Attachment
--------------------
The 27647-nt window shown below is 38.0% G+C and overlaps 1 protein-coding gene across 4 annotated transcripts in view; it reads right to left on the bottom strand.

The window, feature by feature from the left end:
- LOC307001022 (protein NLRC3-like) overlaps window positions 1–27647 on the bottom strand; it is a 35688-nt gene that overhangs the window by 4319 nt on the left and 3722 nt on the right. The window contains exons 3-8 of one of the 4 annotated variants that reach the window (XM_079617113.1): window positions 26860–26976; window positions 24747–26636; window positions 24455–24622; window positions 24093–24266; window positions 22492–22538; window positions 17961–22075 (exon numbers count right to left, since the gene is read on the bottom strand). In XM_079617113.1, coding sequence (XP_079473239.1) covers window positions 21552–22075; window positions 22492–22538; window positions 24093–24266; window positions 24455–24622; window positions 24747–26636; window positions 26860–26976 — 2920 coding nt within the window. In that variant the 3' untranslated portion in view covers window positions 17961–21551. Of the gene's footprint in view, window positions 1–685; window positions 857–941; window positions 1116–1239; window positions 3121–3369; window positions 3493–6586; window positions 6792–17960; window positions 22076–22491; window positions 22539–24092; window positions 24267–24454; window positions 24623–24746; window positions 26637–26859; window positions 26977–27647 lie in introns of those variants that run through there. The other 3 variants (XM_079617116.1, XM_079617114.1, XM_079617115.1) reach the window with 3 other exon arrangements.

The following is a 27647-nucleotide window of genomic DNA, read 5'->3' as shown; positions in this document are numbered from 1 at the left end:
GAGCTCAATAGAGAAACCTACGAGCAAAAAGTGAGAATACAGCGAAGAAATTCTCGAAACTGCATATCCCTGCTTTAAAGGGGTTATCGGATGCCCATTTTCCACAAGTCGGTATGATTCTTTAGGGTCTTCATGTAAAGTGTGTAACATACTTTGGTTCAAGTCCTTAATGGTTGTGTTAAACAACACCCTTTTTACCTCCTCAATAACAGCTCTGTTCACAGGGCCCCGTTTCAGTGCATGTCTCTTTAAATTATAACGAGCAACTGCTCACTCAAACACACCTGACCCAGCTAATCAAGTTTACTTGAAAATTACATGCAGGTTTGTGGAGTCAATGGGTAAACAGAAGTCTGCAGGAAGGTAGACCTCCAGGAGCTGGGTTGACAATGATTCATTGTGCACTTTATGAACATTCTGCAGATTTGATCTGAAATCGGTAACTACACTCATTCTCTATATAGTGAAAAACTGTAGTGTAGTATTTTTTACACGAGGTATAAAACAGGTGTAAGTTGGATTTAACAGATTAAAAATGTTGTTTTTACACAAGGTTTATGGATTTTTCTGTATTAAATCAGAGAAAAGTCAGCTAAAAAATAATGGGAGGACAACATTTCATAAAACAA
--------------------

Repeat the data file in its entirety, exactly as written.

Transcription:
The 27647-nt window shown below is 38.0% G+C and overlaps 1 protein-coding gene across 4 annotated transcripts in view; it reads right to left on the bottom strand.

The window, feature by feature from the left end:
- LOC307001022 (protein NLRC3-like) overlaps window positions 1–27647 on the bottom strand; it is a 35688-nt gene that overhangs the window by 4319 nt on the left and 3722 nt on the right. The window contains exons 3-8 of one of the 4 annotated variants that reach the window (XM_079617113.1): window positions 26860–26976; window positions 24747–26636; window positions 24455–24622; window positions 24093–24266; window positions 22492–22538; window positions 17961–22075 (exon numbers count right to left, since the gene is read on the bottom strand). In XM_079617113.1, coding sequence (XP_079473239.1) covers window positions 21552–22075; window positions 22492–22538; window positions 24093–24266; window positions 24455–24622; window positions 24747–26636; window positions 26860–26976 — 2920 coding nt within the window. In that variant the 3' untranslated portion in view covers window positions 17961–21551. Of the gene's footprint in view, window positions 1–685; window positions 857–941; window positions 1116–1239; window positions 3121–3369; window positions 3493–6586; window positions 6792–17960; window positions 22076–22491; window positions 22539–24092; window positions 24267–24454; window positions 24623–24746; window positions 26637–26859; window positions 26977–27647 lie in introns of those variants that run through there. The other 3 variants (XM_079617116.1, XM_079617114.1, XM_079617115.1) reach the window with 3 other exon arrangements.

The following is a 27647-nucleotide window of genomic DNA, read 5'->3' as shown; positions in this document are numbered from 1 at the left end:
GAGCTCAATAGAGAAACCTACGAGCAAAAAGTGAGAATACAGCGAAGAAATTCTCGAAACTGCATATCCCTGCTTTAAAGGGGTTATCGGATGCCCATTTTCCACAAGTCGGTATGATTCTTTAGGGTCTTCATGTAAAGTGTGTAACATACTTTGGTTCAAGTCCTTAATGGTTGTGTTAAACAACACCCTTTTTACCTCCTCAATAACAGCTCTGTTCACAGGGCCCCGTTTCAGTGCATGTCTCTTTAAATTATAACGAGCAACTGCTCACTCAAACACACCTGACCCAGCTAATCAAGTTTACTTGAAAATTACATGCAGGTTTGTGGAGTCAATGGGTAAACAGAAGTCTGCAGGAAGGTAGACCTCCAGGAGCTGGGTTGACAATGATTCATTGTGCACTTTATGAACATTCTGCAGATTTGATCTGAAATCGGTAACTACACTCATTCTCTATATAGTGAAAAACTGTAGTGTAGTATTTTTTACACGAGGTATAAAACAGGTGTAAGTTGGATTTAACAGATTAAAAATGTTGTTTTTACACAAGGTTTATGGATTTTTCTGTATTAAATCAGAGAAAAGTCAGCTAAAAAATAATGGGAGGACAACATTTCATAAAACAA